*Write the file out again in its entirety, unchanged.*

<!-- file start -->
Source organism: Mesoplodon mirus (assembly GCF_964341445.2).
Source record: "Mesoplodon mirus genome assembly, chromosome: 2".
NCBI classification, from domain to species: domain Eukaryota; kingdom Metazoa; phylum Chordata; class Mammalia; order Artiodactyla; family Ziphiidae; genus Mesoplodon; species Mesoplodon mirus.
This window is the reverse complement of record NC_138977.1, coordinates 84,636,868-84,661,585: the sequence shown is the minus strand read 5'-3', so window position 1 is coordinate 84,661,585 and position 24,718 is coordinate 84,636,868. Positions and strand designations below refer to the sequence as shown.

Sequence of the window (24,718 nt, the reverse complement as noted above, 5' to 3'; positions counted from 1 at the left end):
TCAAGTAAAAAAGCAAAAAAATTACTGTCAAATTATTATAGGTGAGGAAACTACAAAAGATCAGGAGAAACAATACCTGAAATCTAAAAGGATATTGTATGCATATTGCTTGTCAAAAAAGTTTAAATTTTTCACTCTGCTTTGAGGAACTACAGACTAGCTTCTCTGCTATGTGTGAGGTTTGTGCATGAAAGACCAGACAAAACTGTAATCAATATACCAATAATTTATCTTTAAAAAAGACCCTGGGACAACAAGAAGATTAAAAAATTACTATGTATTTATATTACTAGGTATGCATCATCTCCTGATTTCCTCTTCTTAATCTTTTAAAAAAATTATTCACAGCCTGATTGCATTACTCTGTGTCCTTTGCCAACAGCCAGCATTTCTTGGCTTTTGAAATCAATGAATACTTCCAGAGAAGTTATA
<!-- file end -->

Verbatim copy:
Source organism: Mesoplodon mirus (assembly GCF_964341445.2).
Source record: "Mesoplodon mirus genome assembly, chromosome: 2".
NCBI classification, from domain to species: domain Eukaryota; kingdom Metazoa; phylum Chordata; class Mammalia; order Artiodactyla; family Ziphiidae; genus Mesoplodon; species Mesoplodon mirus.
This window is the reverse complement of record NC_138977.1, coordinates 84,636,868-84,661,585: the sequence shown is the minus strand read 5'-3', so window position 1 is coordinate 84,661,585 and position 24,718 is coordinate 84,636,868. Positions and strand designations below refer to the sequence as shown.

Sequence of the window (24,718 nt, the reverse complement as noted above, 5' to 3'; positions counted from 1 at the left end):
TCAAGTAAAAAAGCAAAAAAATTACTGTCAAATTATTATAGGTGAGGAAACTACAAAAGATCAGGAGAAACAATACCTGAAATCTAAAAGGATATTGTATGCATATTGCTTGTCAAAAAAGTTTAAATTTTTCACTCTGCTTTGAGGAACTACAGACTAGCTTCTCTGCTATGTGTGAGGTTTGTGCATGAAAGACCAGACAAAACTGTAATCAATATACCAATAATTTATCTTTAAAAAAGACCCTGGGACAACAAGAAGATTAAAAAATTACTATGTATTTATATTACTAGGTATGCATCATCTCCTGATTTCCTCTTCTTAATCTTTTAAAAAAATTATTCACAGCCTGATTGCATTACTCTGTGTCCTTTGCCAACAGCCAGCATTTCTTGGCTTTTGAAATCAATGAATACTTCCAGAGAAGTTATA